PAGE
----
The three last sociopaths competing for the Republican nomination will be debating this Tuesday in Milwaukee. Of course, they will be pushing visions that are counter to the interests of the people who actually live in Milwaukee, as opposed to the racist white suburbs that are Scott Walker’s base.
Desmond’s harrowing data points about the material indignities of Milwaukee poverty derive in turn from hard, ugly facts about America as a whole. Well-paying jobs fled the city to be replaced with service sector work that paid less than half as much. Those who turn to the criminal economy in order to keep the roaches out of their kids’ cereal boxes, or just to avoid eviction from their current rat hole, end up having to check a box on every job application acknowledging their criminal record and dooming their chances of getting a call back.
One in four times that an impoverished Milwaukee family moved house from 2009 to 2011, it was involuntary. Most of those forced uprootings were formal evictions, though Desmond notes that landlords who don’t want to bother with housing court and sheriff’s eviction squads sometimes tear the front door off a delinquent tenant’s home or otherwise push them out informally.
While evictions are commonplace today, Desmond writes that American communities used to rally together against them with force and verve. A New York Times article from the Depression era once described a 1,000-person anti-eviction protest crowd as small.
When they’re not evicting people, Desmond writes, Milwaukee’s slumlords encourage them to “trade their dignity and children’s health for a roof over their head.”
One in five Milwaukee renters lives with broken windows, busted appliances, or days-long rat or roach problems. One in three have had their plumbing clogged up for more than a day. One in 10 have endured a day with no heat. Kicking up a fuss about any of these problems might mean a city inspector came out and cited the landlord, but it would probably also mean being evicted and starting from scratch.
Desmond’s reporting reveals a casual brutality grinded into every corner of the low-income rental market by decades of job flight, poverty, and neglect.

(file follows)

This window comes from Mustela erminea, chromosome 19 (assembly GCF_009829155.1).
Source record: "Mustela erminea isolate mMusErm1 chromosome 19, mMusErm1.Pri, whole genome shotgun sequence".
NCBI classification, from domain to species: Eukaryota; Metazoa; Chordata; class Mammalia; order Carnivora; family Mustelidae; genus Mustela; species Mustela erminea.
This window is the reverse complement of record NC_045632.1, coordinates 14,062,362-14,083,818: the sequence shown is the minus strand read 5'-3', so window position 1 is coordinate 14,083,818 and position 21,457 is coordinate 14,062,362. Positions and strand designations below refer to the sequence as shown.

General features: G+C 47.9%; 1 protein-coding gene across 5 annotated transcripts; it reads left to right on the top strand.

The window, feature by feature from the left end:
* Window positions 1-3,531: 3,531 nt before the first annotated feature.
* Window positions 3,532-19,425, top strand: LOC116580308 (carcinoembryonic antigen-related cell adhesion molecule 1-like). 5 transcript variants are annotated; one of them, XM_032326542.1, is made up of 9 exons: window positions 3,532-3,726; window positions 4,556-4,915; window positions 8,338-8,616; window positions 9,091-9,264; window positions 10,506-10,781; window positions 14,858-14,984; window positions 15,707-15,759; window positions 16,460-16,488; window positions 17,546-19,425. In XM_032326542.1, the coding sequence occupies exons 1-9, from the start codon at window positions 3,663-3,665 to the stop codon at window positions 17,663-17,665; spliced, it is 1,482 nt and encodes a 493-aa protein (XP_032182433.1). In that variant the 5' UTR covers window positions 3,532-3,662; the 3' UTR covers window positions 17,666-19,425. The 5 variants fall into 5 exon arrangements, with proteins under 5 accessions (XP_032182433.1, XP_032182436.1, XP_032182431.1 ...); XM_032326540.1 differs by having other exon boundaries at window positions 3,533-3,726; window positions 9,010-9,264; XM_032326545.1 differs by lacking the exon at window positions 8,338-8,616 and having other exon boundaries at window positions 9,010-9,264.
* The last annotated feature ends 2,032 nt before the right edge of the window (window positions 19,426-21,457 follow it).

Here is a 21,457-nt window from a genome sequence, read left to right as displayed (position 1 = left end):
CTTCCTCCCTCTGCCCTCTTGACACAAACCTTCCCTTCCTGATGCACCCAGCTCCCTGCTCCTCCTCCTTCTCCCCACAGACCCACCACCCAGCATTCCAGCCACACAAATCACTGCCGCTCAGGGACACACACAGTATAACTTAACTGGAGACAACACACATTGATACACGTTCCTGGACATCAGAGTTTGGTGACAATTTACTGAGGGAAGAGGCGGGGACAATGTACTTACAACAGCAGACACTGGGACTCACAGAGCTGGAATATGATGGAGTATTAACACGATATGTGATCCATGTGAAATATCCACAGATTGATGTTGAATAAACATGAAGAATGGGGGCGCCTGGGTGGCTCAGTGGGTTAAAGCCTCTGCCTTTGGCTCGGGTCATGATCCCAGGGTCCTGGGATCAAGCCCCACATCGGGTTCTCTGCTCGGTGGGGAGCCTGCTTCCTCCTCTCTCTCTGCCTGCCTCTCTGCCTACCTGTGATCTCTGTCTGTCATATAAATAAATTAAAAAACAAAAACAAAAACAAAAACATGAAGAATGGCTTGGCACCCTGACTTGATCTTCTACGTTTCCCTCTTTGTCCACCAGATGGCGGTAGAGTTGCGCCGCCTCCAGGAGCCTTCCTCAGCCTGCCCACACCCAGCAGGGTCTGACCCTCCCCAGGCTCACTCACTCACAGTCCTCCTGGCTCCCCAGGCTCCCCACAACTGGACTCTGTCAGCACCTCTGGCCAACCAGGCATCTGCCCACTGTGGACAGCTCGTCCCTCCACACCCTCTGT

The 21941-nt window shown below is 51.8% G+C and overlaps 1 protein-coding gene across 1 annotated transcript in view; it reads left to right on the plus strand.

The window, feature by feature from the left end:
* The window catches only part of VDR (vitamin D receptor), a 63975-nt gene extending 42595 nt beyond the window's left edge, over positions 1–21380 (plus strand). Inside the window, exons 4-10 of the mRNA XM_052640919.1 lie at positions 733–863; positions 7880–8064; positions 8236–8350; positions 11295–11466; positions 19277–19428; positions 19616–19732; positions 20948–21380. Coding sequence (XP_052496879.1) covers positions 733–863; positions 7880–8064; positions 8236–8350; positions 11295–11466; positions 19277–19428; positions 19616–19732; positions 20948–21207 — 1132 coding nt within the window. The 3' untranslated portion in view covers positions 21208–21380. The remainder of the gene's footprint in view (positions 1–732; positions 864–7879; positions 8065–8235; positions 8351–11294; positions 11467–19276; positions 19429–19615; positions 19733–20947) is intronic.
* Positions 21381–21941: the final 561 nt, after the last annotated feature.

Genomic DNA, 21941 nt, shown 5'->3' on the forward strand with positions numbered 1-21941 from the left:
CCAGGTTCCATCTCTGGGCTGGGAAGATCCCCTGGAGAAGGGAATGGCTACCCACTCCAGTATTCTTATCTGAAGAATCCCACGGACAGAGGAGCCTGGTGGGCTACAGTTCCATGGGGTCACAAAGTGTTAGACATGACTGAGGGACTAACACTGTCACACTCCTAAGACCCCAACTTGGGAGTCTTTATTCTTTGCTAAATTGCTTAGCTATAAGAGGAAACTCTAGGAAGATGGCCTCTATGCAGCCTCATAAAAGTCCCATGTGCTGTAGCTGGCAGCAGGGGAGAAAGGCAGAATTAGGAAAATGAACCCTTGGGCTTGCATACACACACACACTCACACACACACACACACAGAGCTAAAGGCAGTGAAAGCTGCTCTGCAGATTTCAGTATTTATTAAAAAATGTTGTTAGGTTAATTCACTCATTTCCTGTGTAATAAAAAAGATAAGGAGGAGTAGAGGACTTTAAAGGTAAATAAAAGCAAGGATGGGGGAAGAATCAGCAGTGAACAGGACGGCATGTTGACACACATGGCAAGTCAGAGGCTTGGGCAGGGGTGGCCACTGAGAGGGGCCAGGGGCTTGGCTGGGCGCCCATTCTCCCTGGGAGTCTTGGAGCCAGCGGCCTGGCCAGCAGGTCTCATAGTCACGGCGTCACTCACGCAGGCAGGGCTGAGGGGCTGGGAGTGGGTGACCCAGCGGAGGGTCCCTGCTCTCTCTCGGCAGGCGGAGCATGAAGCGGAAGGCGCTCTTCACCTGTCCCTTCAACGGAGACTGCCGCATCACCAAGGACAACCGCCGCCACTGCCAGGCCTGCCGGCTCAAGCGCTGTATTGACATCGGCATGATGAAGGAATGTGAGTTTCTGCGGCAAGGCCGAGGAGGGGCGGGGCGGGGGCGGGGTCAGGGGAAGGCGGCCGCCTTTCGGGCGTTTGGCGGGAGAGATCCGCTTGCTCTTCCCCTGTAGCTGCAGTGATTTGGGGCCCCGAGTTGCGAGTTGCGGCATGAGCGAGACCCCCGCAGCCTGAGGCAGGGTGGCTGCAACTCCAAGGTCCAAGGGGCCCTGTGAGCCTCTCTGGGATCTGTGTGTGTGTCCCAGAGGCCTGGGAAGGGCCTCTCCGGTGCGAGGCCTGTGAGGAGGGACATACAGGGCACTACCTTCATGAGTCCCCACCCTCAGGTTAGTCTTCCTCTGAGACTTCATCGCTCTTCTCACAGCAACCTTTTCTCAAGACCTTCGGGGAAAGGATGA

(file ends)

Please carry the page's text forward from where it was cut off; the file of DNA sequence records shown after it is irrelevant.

An inner-city landlord named Sherrena Tarver, while at times callous, is laboring away on her own hamster wheel of incentives and constraints. A woman named Arleen moves her boys into a shelter after Sherrena evicts them, and goes through 90 different landlords with open listings just to find a single one who will take her – and days later, they toss her back out on the street again.
There’s the trailer park manager who supervises a hard-assed Illinois man’s investment in white destitution, and a woman on disability for a middle school hip fracture that was never treated. There are housing court commissioners who crank out scores of evictions every day, often awarding landlords the right to collect debts later from any flat-broke tenant who manages to turn her life around.
The landscape corrupts all who deal in it. And beyond the immediate landscape, a complex and far-flung industry extracts profit from the evictions churn by selling related services to landlords and tenants alike.
It’s a sort of cottage industry designed to extract profit from a crisis that American cities create by failing to build and maintain enough housing that their residents can actually afford. Trump’s own early career involved some real estate dealings that contributed to that shortage, focusing his resources on building luxury housing where dense, rent-controlled units previously stood.
The only mistake made here is emphasizing Trump. This isn’t Trump’s America. It’s Republican America. It’s Scott Walker’s America. It’s an America of over a century of the exploitation of black communities by zoning laws, slumlords, housing markets, urban renewal, de facto and de jure segregation, all tied together in a big package of racism. Hell, it isn’t Trump’s America. It’s just America.